Emerging and developing
Among the emerging markets, the Philippines has emerged as an attractive investment destination for investment managers on the back of strong economic fundamentals. In November, Baring Private Equity Asia Real Estate underwrote $75 million of a $150 million investment in an office development in Clark, an emerging business district in the country.

Phoenix Property Investors too is looking at residential development projects in the Philippines and recently invested in a Grade A office property in Manila. Katimansah says the large capital inflows received by the overseas Filipino workers (also known as OFWs) and the fast growing BPO industry are the main factors driving investments.

Some of the other markets such as Malaysia and Indonesia are plagued by geopolitical and currency issues, which are dissuading investors. Nevertheless, Chan says some of the opportunistic private equity real estate funds are starting to look for distressed assets in Malaysia.

For Katimansah, such emerging markets are “yield-enhancers” and can present opportunities for build-to-core. He adds that Southeast Asia continues to remain only a small part of Phoenix Property Investors’ portfolio.

Despite favorable demographic trends, India too does not emerge as a unanimous choice as a preferred investment destination. Chan says that the few institutions which are looking to invest in the country are doing so with greater nuance and caution than before.

“Some sovereign wealth and pension funds are going into deals where there is very strong alignment, for example 50 percent co-investment by the sponsor. Those who are in the market are cutting big cheques but there has been a lot more homework this time around. The underwriting has been very sensible.”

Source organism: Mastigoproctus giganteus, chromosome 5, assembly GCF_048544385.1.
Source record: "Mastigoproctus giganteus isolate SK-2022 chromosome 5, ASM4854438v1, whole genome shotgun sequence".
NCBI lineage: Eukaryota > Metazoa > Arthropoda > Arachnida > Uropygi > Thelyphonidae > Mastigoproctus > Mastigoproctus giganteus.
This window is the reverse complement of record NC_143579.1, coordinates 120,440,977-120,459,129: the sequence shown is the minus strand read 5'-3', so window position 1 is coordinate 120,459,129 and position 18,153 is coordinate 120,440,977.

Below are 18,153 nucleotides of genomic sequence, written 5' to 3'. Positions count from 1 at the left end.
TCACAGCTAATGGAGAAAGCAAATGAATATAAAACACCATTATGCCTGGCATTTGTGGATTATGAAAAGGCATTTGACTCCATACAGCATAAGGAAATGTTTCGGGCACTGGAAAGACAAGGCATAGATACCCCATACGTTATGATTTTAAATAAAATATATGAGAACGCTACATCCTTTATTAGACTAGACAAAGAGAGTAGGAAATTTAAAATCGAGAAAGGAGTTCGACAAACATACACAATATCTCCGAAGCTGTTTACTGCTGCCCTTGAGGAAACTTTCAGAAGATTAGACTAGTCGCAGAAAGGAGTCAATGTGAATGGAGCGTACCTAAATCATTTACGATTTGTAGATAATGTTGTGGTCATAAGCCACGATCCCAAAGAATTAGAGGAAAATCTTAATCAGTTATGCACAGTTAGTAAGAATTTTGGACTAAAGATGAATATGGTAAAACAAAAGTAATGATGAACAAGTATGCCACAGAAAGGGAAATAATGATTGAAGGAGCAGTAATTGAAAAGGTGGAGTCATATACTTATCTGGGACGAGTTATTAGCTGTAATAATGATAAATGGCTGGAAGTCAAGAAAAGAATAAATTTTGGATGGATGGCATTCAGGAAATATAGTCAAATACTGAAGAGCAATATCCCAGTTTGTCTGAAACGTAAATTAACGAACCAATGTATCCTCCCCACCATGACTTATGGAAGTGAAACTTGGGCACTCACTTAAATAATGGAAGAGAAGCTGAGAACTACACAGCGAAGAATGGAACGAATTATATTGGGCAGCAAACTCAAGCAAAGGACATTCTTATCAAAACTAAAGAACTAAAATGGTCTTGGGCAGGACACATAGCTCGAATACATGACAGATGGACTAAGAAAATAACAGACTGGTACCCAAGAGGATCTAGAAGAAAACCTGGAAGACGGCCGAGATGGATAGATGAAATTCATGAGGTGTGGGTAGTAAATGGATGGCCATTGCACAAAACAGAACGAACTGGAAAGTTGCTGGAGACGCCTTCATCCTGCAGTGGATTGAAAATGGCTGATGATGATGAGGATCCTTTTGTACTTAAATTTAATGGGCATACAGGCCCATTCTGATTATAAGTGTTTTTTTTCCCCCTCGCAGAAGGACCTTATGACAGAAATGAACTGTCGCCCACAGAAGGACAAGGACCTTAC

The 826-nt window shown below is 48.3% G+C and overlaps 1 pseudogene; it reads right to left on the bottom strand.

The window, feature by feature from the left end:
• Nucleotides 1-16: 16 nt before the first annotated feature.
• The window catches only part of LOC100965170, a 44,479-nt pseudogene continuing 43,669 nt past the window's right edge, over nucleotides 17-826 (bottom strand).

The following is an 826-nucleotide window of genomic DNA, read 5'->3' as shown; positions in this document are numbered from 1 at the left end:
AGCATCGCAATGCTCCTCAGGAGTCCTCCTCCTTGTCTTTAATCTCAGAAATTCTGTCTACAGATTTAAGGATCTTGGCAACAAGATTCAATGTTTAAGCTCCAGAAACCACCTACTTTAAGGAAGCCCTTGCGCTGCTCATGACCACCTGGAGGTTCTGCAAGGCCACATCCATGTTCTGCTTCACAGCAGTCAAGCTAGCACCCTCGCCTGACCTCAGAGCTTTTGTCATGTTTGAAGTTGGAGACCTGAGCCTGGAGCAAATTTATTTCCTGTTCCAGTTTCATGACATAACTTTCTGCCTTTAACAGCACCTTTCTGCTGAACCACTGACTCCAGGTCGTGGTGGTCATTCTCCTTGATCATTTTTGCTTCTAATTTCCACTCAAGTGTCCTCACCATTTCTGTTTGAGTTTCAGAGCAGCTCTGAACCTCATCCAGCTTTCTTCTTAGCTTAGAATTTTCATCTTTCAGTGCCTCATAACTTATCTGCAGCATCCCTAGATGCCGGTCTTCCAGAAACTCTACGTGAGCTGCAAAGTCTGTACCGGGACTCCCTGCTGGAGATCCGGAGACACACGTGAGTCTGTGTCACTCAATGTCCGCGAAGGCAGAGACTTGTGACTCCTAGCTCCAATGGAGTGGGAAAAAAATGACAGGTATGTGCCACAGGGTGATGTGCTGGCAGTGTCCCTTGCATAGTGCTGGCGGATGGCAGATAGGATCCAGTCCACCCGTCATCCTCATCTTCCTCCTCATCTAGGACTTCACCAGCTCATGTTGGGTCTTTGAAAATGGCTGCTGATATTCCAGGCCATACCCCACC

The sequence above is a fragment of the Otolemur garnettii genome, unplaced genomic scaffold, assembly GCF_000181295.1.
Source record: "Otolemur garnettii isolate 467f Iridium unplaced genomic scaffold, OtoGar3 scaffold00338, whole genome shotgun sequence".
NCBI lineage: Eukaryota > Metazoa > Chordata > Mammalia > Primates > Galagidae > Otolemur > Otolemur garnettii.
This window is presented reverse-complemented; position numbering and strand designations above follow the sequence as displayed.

While one-off investments can be done in these markets, most participants felt these economies are a long way off before becoming deep investment markets. For Chan, while a central problem lies in the volatile currencies in some of these countries, making the case for the appropriate risk premiums is essential.

“For our institutional capital, I don’t see the rationale to go into less liquid markets, such as the emerging markets in Asia. We don’t believe investors are getting compensated for the incremental risk. There are ample opportunities in the developed markets that can deliver double digit total returns with moderate leverage,” says Gabbay.

The demarcation between developed and emerging Asian real estate markets is not new and neither is the type of capital that gets attracted to each. What is changing, however, is the lens with which the whole region is being seen by cautious investors which today want a risk-adjusted slice of Asia.